You can always start your diet in February.
Capers and heists are alive and well in the Internet age.
Just last year, a hacker stole more than 4,000 Bitcoins from the cloud. You may remember thieves stole $50 million worth of diamonds in Belgium, by driving onto the tarmac at the airport in Brussels and intercepting a shipment.
Tim Fernholz, reporter for Quartz, dutifully chronicled the biggest capers and heists of 2013.
Tim’s favorite heist of 2013? $26,000 worth of Pappy Van Winkle artisinal whiskey. “[That theft] hits near and dear to my heart, as a lover of bourbon,” Fernholz says. “This was Pappy Van Winkle’s 20-year-old aged bourbon, which of late in the United States, as had this very big resurgence in popularity. $900 dollars a bottle on the secondary market.” Fernholz added he doesn't think it'll be recovered anytime soon.
Check out the rest of his list over at Quartz
Psychologists have found a simple way to improve academic performance and even health. When people sit down and write about a negative experience and they revise their story to see it in a more positive way, it changes their behavior and helps them succeed.
De Blasio, the first Democrat elected as mayor in two decades, rode the subway to his swearing in. In his inaugural speech, he promised "a new progressive direction in New York."
Home prices are rising in the Sun Belt and most big cities. Everybody talks about rising housing prices as a good thing, but it’s not so great for people trying to buy a house.
Part of the reason housing prices have taken off? Investors. Some from other countries, some from Wall Street. They've snapped up homes at bargain prices, then rented them out. Investor interest sparked bidding wars in housing markets, which Anthony Sanders saw first-hand when he bid on a house in the Virginia suburbs of Washington several years ago.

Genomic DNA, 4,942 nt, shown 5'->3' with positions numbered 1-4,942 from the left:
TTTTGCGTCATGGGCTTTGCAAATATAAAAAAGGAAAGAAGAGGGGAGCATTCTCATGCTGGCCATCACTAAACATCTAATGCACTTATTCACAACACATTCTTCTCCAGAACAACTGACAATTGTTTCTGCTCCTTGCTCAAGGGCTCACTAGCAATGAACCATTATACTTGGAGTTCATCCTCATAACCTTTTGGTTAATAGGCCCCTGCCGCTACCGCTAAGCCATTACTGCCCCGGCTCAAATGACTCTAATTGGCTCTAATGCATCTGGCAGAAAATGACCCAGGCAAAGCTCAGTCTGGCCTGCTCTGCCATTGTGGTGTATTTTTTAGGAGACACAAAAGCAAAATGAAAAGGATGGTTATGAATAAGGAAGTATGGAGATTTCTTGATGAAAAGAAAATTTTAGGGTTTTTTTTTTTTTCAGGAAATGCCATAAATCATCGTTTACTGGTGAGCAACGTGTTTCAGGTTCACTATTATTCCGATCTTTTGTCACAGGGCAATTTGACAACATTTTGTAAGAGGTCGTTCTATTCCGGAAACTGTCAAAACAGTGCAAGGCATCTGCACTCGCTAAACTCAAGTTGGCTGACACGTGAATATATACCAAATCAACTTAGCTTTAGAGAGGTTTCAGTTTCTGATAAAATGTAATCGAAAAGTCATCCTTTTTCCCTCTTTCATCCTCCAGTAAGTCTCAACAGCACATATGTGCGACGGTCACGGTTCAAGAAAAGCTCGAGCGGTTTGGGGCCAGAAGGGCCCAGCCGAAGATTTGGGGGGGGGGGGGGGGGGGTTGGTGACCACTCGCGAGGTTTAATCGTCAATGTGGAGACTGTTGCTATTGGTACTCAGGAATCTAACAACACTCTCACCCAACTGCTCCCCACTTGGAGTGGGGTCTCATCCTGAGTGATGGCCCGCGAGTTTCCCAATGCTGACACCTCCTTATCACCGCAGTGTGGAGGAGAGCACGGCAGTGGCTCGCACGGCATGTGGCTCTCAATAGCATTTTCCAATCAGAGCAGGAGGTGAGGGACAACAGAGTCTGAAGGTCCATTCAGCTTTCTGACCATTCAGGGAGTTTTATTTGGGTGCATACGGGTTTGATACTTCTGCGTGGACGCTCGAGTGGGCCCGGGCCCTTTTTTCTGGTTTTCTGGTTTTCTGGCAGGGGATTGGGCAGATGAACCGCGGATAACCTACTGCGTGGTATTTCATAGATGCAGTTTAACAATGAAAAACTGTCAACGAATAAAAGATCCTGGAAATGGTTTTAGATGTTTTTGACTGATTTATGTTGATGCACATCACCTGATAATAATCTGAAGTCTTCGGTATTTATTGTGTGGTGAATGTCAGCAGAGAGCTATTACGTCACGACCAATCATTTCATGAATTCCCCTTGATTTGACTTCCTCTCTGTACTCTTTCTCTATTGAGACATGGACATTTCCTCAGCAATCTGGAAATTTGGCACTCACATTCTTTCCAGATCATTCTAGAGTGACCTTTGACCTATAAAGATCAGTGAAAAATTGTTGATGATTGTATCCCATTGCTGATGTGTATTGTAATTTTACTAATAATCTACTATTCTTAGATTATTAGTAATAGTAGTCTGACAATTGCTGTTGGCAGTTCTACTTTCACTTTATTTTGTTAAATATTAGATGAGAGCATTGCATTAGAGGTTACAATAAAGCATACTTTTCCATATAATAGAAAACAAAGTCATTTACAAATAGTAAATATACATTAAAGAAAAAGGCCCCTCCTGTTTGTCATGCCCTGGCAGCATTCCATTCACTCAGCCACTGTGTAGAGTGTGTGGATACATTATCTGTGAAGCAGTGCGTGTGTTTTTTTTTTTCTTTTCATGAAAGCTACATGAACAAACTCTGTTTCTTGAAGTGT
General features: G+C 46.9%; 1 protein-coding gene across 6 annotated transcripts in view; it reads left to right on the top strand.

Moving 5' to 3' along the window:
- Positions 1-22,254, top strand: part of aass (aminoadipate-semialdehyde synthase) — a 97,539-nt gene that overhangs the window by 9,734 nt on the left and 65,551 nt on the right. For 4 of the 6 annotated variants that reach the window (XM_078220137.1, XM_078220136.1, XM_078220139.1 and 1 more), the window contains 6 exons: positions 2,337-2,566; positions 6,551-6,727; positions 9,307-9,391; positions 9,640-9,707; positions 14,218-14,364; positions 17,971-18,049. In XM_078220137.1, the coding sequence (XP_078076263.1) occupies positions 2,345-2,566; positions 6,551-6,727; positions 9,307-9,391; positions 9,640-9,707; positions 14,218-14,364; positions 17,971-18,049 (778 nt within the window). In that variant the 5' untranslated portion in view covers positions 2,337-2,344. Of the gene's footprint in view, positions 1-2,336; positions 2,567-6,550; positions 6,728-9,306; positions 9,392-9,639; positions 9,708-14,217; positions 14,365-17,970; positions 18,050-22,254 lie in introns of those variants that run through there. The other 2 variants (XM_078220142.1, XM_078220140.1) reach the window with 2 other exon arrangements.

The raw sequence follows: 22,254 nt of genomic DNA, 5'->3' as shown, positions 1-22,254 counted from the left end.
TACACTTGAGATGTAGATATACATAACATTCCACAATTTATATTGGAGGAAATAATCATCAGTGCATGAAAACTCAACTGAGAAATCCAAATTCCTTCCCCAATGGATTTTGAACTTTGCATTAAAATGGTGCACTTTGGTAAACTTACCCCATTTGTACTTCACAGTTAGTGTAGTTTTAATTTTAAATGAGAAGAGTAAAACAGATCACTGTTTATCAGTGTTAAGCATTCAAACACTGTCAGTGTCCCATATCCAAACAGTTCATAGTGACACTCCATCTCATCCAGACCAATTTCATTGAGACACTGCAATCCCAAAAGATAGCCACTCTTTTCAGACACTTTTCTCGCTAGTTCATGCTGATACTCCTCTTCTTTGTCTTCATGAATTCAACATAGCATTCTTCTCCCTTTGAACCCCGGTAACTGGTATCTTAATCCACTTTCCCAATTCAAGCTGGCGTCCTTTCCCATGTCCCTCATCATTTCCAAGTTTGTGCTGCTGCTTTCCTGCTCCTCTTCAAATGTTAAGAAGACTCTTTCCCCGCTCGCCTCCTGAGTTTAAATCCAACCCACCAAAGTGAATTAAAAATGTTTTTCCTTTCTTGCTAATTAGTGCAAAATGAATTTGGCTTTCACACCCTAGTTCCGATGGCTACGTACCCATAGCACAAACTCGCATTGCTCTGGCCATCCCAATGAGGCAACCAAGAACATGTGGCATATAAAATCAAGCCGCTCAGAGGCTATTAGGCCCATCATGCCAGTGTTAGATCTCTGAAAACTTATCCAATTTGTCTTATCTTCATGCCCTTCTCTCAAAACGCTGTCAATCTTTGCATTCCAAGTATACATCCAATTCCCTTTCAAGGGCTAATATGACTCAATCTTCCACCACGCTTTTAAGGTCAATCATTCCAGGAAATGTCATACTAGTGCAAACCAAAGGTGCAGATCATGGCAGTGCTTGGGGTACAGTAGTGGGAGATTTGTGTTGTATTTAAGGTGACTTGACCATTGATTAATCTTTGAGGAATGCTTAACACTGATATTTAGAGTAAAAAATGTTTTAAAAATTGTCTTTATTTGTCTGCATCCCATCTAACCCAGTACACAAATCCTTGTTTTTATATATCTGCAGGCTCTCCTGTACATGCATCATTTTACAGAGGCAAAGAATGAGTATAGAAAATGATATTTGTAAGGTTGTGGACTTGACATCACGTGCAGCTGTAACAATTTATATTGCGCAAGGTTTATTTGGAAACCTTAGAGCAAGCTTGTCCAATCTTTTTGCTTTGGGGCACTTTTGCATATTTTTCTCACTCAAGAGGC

“I just happened to have one Chinese investor literally arrive at the house at the same time I did," he says. "And we almost had a foot race to the door. Fortunately, I’m faster.”
Sanders knows a thing or two about the housing market. He teaches real-estate finance at George Mason University, and says the bidding wars are producing bubbles in the hottest housing markets, like Los Angeles, San Diego and Charlotte.
“That’s where the bubbles are forming," he says. "They’re old bubble cities, that are re-bubbling.”
Sanders’s fast footwork got him the house, by the way.
Economist Svenja Gudell, the director of economic research at Zillow, watches housing bubbles carefully. Because lenders stopped making shaky loans, and the bubbles are confined to the most expensive cities, Gudell doesn't expect another housing crash.
Plus, more houses are on the market. Fewer people are underwater – owing more than their houses are worth -- so they’re selling. “You have more banks selling their foreclosures and you have more people freed from being underwater," she says. "So supply will increase.”
Gudell says as housing supply increases, prices will cool, and expects home values to rise 3 to 5 percent in 2014, as opposed to 2013's 7 percent.
Patrick Newport, a housing economist with IHS, agrees that prices won’t go up as much this year. His prediction? "A [housing] slowdown in 2015, and then going forward, prices growing maybe one or two percent above the rate of inflation.”
That's about the normal rate of growth, according to Newport. Low enough to banish housing bubbles — and housing bidding wars.
At least 13 victims have injuries ranging from burns to trauma suffered from jumping out windows.